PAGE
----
Before submitting to questions the other day, Ronald Lauder conducted something of a pre-interview. Seated in the Fifth Avenue offices of Estée Lauder, which are decorated with felt sculptures by Joseph Beuys at the entrance, brass menorahs from Italy on the walls and a toy Russian tank on a coffee table, the philanthropist, art collector and former ambassador politely filibustered at the start of our summit, telling long stories in his strong New York accent. The Observer especially enjoyed the one about his famously feisty mother bribing a border guard in Communist-era Czechoslovakia with perfume so she could enter her native Hungary despite lacking the proper papers.
What lesson did your mother teach you as a child that serves you today? Whatever you do, do it well. She said, “If you sell peanuts, be the best peanut salesman.”
Last year at Auschwitz, you warned that Europe “looks more like 1933 than 2015.” As European Jews face rising anti-Semitism, name the worst offender creating an environment ripe for hatred? The worst offender is Hungary. Because they now have a neo-Nazi party called Jobbik. They had started to put up statues of Admiral Horthy, who was a Nazi. They’ve changed wording in their constitution—taking out the word Holocaust.
What about the flip side? Is there a European country fostering tolerance? I’d have a tough time saying which country is doing the best.
As a former ambassador to Austria, you encountered the country’s president Kurt Waldheim, a former SS officer. How do you restrain your emotions when dealing with vile people? Kurt Waldheim, who I knew at the U.N., was very tough for me. Because I felt he deceived me. But the hardest thing, as ambassador, was when people came into the embassy that I knew were part of Gestapo. What do you do when that person then is a minister of X? And at times, you have to hold your nose. And other times you get to a point where you say, “I’m sorry, I can’t. I can’t meet with you because of this.” But it’s a very, very delicate thing.
Size up Vladimir Putin, who you recently met? Very, very smart. Very much involved with Russia. And doing everything he can to make Russia once again a power. President Putin is a true patriot for his country, a true leader.
What practical steps can Jews take to battle the BDS (Boycott, Divestment and Sanctions), which seems to be having public relations success? It’s my belief that we have overreacted. Some of the boycotts, for example, when 20 people in England boycott something, all of a sudden the Israeli government reacts?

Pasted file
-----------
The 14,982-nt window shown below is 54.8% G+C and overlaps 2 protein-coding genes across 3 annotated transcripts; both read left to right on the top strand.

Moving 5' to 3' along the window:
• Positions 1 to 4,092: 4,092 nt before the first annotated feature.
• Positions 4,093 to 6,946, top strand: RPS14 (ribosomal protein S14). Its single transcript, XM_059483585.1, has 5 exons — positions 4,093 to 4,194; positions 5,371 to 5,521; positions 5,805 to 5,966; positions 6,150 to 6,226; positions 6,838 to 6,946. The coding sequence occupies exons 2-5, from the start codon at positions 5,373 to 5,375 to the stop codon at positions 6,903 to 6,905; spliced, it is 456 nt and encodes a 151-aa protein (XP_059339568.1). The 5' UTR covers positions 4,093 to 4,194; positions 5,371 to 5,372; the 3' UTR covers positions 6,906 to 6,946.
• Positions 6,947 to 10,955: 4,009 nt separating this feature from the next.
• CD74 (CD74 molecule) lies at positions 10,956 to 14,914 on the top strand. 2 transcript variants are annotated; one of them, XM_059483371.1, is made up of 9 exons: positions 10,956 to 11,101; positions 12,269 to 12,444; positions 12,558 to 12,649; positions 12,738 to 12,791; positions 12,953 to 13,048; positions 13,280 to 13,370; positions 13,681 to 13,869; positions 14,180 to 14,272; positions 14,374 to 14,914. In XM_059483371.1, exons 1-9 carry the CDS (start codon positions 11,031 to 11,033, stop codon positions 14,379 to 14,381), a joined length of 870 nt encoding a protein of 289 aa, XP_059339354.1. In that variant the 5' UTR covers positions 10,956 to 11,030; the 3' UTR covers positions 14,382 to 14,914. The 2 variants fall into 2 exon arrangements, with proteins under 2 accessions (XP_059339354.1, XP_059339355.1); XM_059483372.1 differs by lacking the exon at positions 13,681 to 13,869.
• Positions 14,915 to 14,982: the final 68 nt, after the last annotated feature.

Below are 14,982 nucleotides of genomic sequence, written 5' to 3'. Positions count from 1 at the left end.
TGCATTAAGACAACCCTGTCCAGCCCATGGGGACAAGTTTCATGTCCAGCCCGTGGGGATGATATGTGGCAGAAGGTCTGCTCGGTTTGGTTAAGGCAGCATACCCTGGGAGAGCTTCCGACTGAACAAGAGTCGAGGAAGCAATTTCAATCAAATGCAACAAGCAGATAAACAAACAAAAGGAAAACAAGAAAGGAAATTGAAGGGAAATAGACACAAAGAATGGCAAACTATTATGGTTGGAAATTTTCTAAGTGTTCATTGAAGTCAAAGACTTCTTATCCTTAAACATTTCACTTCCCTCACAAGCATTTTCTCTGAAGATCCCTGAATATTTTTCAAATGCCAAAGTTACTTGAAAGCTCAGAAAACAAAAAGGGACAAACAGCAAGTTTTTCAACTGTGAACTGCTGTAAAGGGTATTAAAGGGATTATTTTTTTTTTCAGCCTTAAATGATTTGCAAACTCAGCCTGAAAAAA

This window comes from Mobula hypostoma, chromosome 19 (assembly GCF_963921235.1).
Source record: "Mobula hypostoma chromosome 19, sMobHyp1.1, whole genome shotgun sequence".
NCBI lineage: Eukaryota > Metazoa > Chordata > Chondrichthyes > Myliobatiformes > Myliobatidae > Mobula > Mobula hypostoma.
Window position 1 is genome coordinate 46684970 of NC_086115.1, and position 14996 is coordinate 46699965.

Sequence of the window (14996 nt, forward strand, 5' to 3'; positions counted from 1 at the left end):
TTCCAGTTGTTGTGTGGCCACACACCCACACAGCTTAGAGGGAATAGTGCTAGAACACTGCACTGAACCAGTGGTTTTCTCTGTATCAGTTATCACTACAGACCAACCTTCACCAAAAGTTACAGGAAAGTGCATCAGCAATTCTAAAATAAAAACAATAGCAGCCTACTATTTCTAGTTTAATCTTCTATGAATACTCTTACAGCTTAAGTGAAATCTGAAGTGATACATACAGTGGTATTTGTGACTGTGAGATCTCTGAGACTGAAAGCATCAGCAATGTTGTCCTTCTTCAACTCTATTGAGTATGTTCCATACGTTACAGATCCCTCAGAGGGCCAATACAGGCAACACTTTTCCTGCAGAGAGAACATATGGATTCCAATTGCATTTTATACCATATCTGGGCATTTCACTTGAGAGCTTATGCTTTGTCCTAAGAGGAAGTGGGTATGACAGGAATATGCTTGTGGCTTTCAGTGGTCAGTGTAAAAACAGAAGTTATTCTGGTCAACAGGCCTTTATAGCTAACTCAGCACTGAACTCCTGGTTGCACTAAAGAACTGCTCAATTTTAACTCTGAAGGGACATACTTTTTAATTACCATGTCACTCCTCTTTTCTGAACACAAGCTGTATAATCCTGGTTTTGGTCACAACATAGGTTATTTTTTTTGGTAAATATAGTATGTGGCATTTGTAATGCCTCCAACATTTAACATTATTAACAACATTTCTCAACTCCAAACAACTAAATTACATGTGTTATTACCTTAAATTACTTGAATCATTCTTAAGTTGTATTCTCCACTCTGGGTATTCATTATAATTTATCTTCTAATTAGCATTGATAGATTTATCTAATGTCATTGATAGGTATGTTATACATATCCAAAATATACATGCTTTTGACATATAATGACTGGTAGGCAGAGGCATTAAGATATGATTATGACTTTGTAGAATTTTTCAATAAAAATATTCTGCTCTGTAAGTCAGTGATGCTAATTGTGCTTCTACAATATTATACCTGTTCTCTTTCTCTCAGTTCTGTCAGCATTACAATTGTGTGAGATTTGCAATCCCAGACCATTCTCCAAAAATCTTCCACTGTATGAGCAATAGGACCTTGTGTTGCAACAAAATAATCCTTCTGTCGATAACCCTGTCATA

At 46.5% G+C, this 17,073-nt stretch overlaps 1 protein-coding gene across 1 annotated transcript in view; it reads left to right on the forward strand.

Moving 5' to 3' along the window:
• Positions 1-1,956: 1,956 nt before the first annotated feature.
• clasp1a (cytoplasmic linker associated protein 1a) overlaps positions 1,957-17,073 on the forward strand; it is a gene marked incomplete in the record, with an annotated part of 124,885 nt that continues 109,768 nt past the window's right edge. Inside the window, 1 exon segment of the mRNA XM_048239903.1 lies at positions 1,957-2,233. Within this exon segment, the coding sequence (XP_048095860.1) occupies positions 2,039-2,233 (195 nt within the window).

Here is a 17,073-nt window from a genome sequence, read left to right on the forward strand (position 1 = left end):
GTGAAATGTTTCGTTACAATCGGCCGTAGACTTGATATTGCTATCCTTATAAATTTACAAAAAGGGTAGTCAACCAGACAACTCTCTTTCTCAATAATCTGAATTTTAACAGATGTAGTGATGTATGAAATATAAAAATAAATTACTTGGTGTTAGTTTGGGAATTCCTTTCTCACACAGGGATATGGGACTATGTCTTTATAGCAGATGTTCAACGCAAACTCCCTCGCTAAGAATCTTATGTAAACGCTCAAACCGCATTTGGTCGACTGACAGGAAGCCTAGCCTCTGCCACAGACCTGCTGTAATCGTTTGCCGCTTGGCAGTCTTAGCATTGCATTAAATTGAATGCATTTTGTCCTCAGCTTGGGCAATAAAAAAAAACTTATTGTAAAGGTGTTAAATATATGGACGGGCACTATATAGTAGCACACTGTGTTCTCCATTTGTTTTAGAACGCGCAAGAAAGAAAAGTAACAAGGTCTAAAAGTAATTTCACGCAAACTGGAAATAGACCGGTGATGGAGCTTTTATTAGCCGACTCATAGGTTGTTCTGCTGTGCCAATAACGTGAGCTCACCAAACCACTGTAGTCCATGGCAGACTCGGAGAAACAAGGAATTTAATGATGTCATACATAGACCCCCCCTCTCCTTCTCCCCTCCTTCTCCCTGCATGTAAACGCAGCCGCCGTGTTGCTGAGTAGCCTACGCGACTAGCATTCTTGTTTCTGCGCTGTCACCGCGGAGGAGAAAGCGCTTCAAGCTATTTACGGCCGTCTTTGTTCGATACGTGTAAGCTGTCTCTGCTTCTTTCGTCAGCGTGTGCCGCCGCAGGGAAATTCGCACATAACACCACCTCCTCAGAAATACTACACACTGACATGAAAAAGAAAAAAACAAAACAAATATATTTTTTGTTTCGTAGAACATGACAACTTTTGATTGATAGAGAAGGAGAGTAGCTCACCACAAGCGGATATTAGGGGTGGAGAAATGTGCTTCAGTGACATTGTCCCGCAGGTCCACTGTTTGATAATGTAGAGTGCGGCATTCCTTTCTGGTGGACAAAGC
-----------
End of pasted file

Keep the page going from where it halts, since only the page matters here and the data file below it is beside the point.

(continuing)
Are you suggesting, “spend your bullets wisely,” as they said in the Old West? I’m saying we are sometimes overreacting. And also the key about BDS is that it’s illegal in many places. And we should be able to say to people, it’s illegal and go through the courts, which we do.
Abba Eban famously said that “Palestinians never miss an opportunity to miss an opportunity.” What opportunity should Palestinians take today? I love Abba Eban. He was ahead of his time. I’ve been to most of the countries out in the Arab world today. Most of the countries have a great fear of Iran and they’re very, very anti-US and they felt the US left them in the lurch. And they’re looking for an ally, and they’re looking towards Israeli. The time is now for a two state solution. I know that President [Abdel Fattah] el-Sisi of Egypt, who I’ve spoken with several times, believes very strongly that this is what should be done. And I believe that there was invitations being given to come to Egypt to have the parties meet. There were invitations out.
Does Hamas get an invitation? No. But Hamas has been, to the best of my knowledge, more willing to listen.
During the Reagan administration, both parties came together when tragedy struck abroad. Today, partisan politics no longer “stops at the water’s edge.” What happened? Partisan politics has never been worse. And I think it all goes to the leadership. Ronald Reagan was a unifier. And I believe, at times under President Obama, there is polarization. Now, he will claim it’s not his fault; it’s the Republicans’ fault. Republicans will feel that Obama did not listen to them. The polarization increase has a lot to do with what President Obama was doing. Has a lot to do with the Republican reaction to it. I wish there had been more effort on both sides to come together. I was with Reagan enough times that he brought in all these Democrats and put them together. Ronald Reagan, because he at one time was a Democrat and he was one of the nicest people I’ve ever come across, he was wonderful with adversaries.
Do you hope that Hillary Clinton, a former Republican, will…Hillary Clinton’s a former Republican?
She supported Barry Goldwater in 1964. I didn’t know that.
Does that give you hope? If she were elected? Whoever’s elected, the country will come together. I’m very optimistic. The country is looking for unity. We’ve had enough pulling apart.
I recently caught Woman in Gold, and you were a character portrayed by actor Ben Miles. What is it like to be depicted in a film? I spoke to Harvey Weinstein and I said I wanted to be in it. If you didn’t put me in, at least cast Robert Redford for me.
This interview has been edited and condensed.